The Sandlot


Release date: April 7, 1993

Directed by: David Mickey Evans

Starring: Tom Guiry, Mike Vitar, Patrick Renna, Chauncey Leopardi, Marty York, Brandon Adams, Grant Gelt, Shane Obedzinski, Denis Leary, Karen Allen, James Earl Jones

Budget: $7 million

Box office: $33.8 million

Uncoordinated and shy, Scotty Smalls has a hard time making friends. However, after watching a group of kids play baseball at a sandlot, he is invited to join them.

A coming-of-age story which uses baseball as its centerpiece, The Sandlot has become a cult film beloved by many. Its status is deserved considering how enjoyable its story is, following Smalls as he engrains himself into the local neighborhood group of kids. Every moment from then on is a fascinating slice of early 1960s childhood nostalgia. Further, the stakes feel as if they are exactly the right amount for something the kids are facing. They’re not going to have adult problems with adult consequences and the issues they do tackle seem much more elevated due to the film’s point of view being from their perspective.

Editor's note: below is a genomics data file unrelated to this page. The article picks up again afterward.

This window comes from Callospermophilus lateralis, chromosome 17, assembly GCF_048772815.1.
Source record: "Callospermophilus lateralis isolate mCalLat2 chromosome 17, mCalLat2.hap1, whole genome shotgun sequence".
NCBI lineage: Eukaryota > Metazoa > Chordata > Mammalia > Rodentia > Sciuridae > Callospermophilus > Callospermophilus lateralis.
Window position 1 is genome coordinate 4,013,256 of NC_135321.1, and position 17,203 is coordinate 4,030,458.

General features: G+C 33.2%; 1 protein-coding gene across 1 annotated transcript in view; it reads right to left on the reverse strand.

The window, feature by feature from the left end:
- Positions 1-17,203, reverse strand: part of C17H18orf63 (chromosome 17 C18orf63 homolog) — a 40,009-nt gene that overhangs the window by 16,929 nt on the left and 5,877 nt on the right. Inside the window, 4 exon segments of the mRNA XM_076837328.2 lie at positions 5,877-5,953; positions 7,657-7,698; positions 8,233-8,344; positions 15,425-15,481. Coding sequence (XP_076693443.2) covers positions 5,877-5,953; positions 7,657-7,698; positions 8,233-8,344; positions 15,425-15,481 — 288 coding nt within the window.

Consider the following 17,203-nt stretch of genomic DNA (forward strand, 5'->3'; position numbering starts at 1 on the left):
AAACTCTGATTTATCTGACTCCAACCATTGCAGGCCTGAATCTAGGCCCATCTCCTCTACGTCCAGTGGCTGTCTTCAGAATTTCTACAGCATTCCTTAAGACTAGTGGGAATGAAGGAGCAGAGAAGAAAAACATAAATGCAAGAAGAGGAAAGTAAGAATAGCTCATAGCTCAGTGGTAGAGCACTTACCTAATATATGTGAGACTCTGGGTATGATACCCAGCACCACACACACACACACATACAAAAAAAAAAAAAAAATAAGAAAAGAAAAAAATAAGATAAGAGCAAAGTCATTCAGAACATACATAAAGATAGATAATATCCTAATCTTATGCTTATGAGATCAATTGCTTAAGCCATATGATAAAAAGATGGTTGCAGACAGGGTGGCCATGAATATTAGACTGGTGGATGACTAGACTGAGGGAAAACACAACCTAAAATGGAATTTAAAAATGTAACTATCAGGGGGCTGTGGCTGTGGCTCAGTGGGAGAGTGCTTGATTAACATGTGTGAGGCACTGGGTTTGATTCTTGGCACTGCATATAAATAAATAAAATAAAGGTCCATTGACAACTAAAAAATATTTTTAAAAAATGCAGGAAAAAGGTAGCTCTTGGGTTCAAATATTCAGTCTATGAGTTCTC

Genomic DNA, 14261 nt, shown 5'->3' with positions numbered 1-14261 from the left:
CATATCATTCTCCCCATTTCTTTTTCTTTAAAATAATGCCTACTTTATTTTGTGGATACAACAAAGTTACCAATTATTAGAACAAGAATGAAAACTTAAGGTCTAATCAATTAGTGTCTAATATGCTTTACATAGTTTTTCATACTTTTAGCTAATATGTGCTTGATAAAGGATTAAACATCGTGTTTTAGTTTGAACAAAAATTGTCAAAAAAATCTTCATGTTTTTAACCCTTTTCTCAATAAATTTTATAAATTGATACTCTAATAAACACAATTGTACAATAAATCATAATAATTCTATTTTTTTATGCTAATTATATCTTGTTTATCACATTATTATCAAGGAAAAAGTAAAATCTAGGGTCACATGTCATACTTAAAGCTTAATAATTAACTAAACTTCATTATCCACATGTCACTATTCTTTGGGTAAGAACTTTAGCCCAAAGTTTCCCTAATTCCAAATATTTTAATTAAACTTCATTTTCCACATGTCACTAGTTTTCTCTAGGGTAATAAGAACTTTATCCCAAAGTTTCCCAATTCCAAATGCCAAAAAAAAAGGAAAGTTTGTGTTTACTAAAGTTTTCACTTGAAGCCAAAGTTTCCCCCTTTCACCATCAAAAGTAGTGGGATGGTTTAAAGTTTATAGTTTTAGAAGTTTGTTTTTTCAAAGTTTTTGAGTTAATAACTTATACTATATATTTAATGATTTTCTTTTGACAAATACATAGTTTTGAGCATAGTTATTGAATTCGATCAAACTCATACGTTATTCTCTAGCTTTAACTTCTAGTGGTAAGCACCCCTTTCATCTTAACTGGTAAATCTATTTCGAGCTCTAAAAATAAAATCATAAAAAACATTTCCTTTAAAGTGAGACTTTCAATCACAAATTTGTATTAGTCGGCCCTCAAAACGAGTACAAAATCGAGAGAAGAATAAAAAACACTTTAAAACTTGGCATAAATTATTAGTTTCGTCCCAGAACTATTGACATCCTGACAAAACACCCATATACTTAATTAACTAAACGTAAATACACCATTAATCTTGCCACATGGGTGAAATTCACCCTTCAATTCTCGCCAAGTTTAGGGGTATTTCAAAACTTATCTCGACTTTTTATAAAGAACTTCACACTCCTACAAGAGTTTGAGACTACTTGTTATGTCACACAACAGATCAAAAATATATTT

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Additionally, the film perfectly demonstrates the imaginative mind of kids their ages. In their fear of the monster living behind the sandlot, these kids have crafted legends and stories with a mythos befitting their own phobias. The cinematography plays into this well, too. There is a visual depiction of the kids’ story and legend, but when it comes to the truth, the viewer only sees what the kids see. Doing so adds believable suspense and tension to the film, creating a sense of dread based purely on what the kids actually believe is real.

In the middle of all this is good character development between Smalls and his stepfather. At the beginning, Bill comes off as cold and aloof as Smalls doesn’t know how to approach him. Yet, as he interacts with the neighborhood kids, starts playing some baseball and begins friendships, Smalls’ relationship with his stepfather also grows. Various moments in the film show the two of them closing in the distance more and more throughout the course of the story, creating an engaging story within a story.

This is definitely a film worth watching at least once and could quickly become a favorite among fans of sports films.



Young Artists Award

  • Outstanding Youth Ensemble in a Motion Picture